Ants and termites in small-scale plantain farms in Uganda – A comparison between agroforestry and non-agroforestry farms
This study was conducted in Kkingo district, west of Masaka, Uganda. It compared soil macrofauna abundance in non-agroforestry farms with that of agroforestry farms. The agroforestry farms had participated in the Vi Agroforestry ́s program between 1995 and 2006, and continued on their own after 2006, when Vi Agroforestry left the area. The soil macrofauna is important for soil structure and processes that are contributing to soil organ- ic matter decomposition and nutrient mineralization. They are also predators of potential pests. The soil macrofauna generally thrives in more complex and undisturbed systems, hence, the study hypothesis was that the abundance of the studied macrofauna groups would be larger in agroforestry systems compared to non-agroforestry systems.
The sampling of macrofauna was made using monoliths (25 cm x 25 cm x 20 cm), Sampling occurred at 5 farms per farming system, totally 10 farms. At each farm, two samples were taken at each of the three sampling sites. Termites were typed to subfamilies and ants were typed to genus, with expert help at Makerere University, Kampala. Earthworms, milli- pedes, centipedes and woodlice were counted but not typed. An ANOVA showed that there was a significant difference in ant abundance (P-value 0.023) between the different sampling sites, with more ants at the most fertile parts of the farms compared to at the middle of the field (P-value 0.031).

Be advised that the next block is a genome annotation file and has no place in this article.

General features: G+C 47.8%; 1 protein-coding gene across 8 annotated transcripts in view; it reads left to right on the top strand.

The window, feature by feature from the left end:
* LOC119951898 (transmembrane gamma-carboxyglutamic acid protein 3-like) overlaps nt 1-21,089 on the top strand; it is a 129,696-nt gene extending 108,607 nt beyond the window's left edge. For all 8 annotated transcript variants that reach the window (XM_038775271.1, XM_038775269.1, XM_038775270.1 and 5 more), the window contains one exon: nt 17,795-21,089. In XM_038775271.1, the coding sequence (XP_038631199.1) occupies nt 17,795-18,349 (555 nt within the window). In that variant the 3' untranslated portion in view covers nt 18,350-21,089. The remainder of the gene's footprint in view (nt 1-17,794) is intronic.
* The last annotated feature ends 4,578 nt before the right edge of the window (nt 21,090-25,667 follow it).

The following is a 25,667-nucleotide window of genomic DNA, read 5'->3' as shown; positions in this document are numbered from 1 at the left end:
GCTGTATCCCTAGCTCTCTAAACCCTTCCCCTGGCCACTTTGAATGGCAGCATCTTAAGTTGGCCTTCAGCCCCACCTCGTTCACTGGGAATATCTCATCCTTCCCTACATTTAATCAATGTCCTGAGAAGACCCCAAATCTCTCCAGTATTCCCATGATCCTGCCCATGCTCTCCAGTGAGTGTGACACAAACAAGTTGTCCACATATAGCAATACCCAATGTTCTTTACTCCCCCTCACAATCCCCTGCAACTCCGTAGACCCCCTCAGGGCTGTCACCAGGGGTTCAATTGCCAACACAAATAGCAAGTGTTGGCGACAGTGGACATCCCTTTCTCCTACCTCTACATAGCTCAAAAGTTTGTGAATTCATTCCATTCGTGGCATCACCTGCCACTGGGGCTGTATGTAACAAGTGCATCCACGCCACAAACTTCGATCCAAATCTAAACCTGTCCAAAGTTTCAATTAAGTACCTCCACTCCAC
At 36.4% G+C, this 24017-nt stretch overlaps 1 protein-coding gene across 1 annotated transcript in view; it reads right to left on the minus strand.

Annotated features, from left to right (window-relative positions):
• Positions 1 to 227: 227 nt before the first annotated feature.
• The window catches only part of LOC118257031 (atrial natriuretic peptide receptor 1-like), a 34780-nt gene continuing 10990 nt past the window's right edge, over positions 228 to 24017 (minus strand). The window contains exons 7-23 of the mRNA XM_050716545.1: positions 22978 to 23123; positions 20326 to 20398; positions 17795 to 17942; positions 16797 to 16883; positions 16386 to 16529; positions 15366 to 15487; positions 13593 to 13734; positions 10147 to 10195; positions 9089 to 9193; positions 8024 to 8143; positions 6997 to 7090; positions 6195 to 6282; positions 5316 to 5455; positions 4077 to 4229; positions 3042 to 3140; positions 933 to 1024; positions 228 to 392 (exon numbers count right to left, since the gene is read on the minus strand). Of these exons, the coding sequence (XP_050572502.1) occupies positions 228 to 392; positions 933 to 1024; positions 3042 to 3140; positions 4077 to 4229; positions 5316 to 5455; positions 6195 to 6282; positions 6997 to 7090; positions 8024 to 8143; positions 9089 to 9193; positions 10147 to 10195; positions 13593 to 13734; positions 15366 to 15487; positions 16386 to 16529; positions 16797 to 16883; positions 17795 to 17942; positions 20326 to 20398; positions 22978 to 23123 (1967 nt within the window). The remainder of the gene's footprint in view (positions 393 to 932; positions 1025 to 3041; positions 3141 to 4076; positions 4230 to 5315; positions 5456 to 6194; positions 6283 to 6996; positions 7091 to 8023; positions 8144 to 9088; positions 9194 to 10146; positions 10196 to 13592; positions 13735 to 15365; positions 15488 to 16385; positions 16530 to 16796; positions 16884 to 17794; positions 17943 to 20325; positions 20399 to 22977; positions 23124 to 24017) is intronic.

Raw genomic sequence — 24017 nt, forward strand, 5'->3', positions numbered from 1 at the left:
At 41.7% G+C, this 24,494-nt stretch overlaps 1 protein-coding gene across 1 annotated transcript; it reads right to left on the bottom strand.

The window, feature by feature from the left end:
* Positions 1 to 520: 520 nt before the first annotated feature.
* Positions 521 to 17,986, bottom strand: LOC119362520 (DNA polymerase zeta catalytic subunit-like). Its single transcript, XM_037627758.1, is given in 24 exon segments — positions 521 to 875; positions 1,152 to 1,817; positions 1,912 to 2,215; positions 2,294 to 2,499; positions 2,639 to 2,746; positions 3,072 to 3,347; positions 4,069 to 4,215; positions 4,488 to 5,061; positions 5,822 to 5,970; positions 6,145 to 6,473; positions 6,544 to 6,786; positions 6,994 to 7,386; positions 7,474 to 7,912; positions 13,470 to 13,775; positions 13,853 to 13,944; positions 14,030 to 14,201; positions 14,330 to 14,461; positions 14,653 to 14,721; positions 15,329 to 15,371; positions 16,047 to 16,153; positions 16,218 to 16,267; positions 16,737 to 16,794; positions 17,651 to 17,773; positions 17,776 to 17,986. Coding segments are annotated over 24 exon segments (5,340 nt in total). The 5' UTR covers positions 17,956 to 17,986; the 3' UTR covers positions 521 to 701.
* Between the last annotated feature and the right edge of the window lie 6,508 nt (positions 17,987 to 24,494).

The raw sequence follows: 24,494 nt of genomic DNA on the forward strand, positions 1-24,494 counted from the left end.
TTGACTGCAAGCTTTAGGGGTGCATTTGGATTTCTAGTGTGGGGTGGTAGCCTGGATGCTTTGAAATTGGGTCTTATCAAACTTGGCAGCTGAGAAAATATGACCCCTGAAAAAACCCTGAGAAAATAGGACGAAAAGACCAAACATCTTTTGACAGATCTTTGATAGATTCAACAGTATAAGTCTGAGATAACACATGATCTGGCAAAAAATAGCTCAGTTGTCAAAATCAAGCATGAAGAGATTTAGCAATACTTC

Söderlund, S. (2013). Ants and termites in small-scale plantain farms in Uganda – A comparison between agroforestry and non-agroforestry farms. Bachelor’s Thesis. Department of Ecology. Faculty of Natural Resources and Agricultural Sciences. Swedish University of Agriculture Sciences (SLU). Uppsala.